The History Of Japanese-Style Milk Bread

Sourdough may have been the star of the stay-at-home years, but if you're a carb lover in America, recent history has been all about Japanese milk bread. An impossibly soft, rich take on sandwich bread that resembles American sliced white bread, Japanese milk bread crossed the Pacific in the 2010s, and has become a sensation at restaurants and bakeries. A staple in Japan for decades, milk bread is a dense, sweet bread that has spread with Asian bakery chains like Paris Baguette. 

As a high-fat enriched bread that uses milk and an East Asian style of roux called tangzhong, it is eaten as a simple snack with toppings like jam, made into Japan's sweet fruit sandwiches, or occasionally as savory sandwiches with katsu or egg salad. And while its specific origins are not completely clear, it shows a true multi-cultural influence that mirrors the history of Japan. As a nation where rice was the primary grain for centuries, European-style bread was not introduced to Japan until the 16th century by Dutch and Portuguese traders. 

The Japanese word for milk bread, "shokupan," even comes from the Portuguese base word, "pan." However, bread remained a rare product in Japan, and during the Edo Period that followed, Japan closed its doors to most trade and tried to limit outside influence on its culture. This kept bread tightly contained in the port of Nagasaki, which still allowed limited contact with the Dutch. It would take 200 more years for milk bread to appear.

Japanese milk bread was shaped by trade and war

In 1853, American commodore Matthew Perry sailed into the Tokyo Bay harbor and used American naval power to push the Japanese into a treaty that eventually reopened the country to Western trade. After this, immigrants moving to Japan started opening bakeries, and a possible early version of milk bread was created by British baker Robert Clarke, who founded Yokohama Bakery in 1862. While this is unconfirmed, bread did spread as the Meiji Era in Japan started embracing Western influence throughout society.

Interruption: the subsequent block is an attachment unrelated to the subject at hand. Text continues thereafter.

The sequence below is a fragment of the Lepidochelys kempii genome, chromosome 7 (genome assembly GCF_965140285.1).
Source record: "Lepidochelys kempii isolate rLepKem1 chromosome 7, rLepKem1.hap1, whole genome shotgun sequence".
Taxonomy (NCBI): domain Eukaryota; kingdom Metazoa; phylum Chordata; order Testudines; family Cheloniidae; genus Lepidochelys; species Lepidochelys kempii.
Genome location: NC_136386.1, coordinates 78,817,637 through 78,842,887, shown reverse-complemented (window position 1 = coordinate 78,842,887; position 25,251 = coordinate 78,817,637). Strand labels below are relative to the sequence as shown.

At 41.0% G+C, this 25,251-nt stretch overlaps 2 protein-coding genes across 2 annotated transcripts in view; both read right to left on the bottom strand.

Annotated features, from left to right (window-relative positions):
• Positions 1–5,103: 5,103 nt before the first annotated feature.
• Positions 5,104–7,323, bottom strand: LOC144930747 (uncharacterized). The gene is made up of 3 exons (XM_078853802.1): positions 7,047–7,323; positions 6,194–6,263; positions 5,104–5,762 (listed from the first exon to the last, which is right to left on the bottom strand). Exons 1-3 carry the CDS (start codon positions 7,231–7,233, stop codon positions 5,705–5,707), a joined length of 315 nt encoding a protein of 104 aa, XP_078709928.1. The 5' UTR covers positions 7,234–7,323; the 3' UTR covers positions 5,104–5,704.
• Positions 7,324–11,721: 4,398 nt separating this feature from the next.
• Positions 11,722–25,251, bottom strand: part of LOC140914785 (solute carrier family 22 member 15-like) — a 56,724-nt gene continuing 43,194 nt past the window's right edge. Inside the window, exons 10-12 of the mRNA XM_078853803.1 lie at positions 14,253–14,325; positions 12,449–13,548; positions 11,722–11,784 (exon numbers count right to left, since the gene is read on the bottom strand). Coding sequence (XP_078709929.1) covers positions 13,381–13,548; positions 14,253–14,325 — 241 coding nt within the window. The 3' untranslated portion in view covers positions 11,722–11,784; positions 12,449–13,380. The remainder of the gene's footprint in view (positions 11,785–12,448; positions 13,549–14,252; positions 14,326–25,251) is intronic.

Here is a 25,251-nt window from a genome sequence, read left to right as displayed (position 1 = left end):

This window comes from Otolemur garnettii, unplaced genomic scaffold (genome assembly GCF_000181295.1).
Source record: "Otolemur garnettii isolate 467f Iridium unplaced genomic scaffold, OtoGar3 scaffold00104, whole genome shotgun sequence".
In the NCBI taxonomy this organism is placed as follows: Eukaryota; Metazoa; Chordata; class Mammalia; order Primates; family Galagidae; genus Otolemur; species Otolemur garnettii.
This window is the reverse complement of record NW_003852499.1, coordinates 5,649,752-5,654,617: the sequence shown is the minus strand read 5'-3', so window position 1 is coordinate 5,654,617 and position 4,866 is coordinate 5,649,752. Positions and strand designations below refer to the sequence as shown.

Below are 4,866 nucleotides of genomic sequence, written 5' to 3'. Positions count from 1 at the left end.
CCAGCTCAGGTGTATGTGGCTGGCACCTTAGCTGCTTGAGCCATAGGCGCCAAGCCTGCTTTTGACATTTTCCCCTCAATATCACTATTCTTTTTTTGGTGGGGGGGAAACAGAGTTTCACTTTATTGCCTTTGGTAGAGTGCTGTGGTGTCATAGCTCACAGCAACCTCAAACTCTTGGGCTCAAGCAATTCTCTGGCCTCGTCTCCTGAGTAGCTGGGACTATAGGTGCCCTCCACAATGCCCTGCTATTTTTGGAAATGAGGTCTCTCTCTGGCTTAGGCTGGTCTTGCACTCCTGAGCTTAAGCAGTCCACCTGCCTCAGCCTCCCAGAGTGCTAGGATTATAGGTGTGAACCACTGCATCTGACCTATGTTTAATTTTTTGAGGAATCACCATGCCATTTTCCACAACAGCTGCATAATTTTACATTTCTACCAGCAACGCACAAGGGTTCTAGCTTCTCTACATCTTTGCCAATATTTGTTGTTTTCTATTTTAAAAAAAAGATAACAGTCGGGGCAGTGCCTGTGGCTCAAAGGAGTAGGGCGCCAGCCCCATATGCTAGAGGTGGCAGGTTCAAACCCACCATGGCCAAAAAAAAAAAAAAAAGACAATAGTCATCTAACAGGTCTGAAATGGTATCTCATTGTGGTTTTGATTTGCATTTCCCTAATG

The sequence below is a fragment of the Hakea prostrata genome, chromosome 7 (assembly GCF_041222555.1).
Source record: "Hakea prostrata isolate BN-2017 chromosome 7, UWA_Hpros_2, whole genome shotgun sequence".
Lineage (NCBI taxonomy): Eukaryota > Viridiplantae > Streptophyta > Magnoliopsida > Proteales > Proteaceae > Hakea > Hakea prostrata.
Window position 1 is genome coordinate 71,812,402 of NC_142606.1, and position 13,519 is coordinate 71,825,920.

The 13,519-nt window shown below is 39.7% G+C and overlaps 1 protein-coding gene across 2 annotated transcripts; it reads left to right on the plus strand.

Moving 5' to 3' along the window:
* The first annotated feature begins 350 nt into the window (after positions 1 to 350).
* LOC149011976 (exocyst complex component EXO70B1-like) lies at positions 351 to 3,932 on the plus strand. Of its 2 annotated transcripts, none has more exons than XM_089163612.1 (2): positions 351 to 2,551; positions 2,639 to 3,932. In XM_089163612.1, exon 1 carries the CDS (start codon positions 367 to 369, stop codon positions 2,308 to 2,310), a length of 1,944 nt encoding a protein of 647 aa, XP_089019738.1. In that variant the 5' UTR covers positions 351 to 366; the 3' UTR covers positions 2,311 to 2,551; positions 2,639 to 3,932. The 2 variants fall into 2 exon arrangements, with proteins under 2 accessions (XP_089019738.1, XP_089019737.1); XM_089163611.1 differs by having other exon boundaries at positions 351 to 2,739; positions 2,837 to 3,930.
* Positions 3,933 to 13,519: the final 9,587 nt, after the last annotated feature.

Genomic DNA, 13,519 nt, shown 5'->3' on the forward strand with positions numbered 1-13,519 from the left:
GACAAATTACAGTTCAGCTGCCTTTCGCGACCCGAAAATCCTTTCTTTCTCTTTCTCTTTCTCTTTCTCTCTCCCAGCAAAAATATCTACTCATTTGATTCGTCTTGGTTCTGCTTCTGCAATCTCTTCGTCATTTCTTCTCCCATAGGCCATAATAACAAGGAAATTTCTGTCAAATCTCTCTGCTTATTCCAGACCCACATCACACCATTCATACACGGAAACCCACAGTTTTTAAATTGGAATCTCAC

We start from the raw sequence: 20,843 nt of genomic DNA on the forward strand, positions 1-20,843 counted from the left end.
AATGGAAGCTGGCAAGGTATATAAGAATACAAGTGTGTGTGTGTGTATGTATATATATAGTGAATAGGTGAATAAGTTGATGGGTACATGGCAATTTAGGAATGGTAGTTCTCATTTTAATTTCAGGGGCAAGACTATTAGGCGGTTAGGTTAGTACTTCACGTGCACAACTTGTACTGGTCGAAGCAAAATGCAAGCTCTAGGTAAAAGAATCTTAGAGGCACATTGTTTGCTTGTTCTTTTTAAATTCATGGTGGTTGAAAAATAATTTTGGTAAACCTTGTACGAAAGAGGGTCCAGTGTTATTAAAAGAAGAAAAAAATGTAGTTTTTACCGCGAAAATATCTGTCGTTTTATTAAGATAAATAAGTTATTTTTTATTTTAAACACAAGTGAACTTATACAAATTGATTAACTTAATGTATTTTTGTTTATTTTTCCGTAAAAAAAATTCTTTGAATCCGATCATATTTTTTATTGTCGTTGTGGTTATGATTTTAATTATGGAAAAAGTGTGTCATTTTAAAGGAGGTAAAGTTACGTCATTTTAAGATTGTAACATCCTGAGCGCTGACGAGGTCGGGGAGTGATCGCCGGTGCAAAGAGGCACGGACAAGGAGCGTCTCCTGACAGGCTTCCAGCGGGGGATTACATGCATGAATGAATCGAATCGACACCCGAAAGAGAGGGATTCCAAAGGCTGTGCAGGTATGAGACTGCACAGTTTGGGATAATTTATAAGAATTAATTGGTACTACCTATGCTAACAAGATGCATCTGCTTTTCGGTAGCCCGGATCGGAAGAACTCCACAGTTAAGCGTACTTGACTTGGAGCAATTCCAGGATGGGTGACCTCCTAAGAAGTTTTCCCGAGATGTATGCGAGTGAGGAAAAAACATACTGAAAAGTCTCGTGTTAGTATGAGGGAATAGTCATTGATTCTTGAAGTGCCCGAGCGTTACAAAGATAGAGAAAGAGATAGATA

Tangzhong, the warm flour-and-water paste used to make milk bread, was already used to make springy Chinese-style steamed buns, so a combination with white bread at some point was only natural. Without bread ovens in most homes, it was mostly a treat, not a staple. This changed after World War II. The destruction of Japan's defeat made rice much more scarce, and as the occupying force, the United States was left with the job of relief. 

This meant that wheat from the bread-eating country started replacing rice in the 1950s. While rice stayed the country's staple grain, milk bread became even more popular as the rise of convenience stores spread sandwiches through Japan. Everything came full circle as stores like Japan's Mitsuwa and Taiwan's 85 Degrees C embraced mass-produced milk bread and started spreading it around the world. Now, milk bread is conquering the very places that brought bread to Japan, and we all get to enjoy this delicious blending of East and West.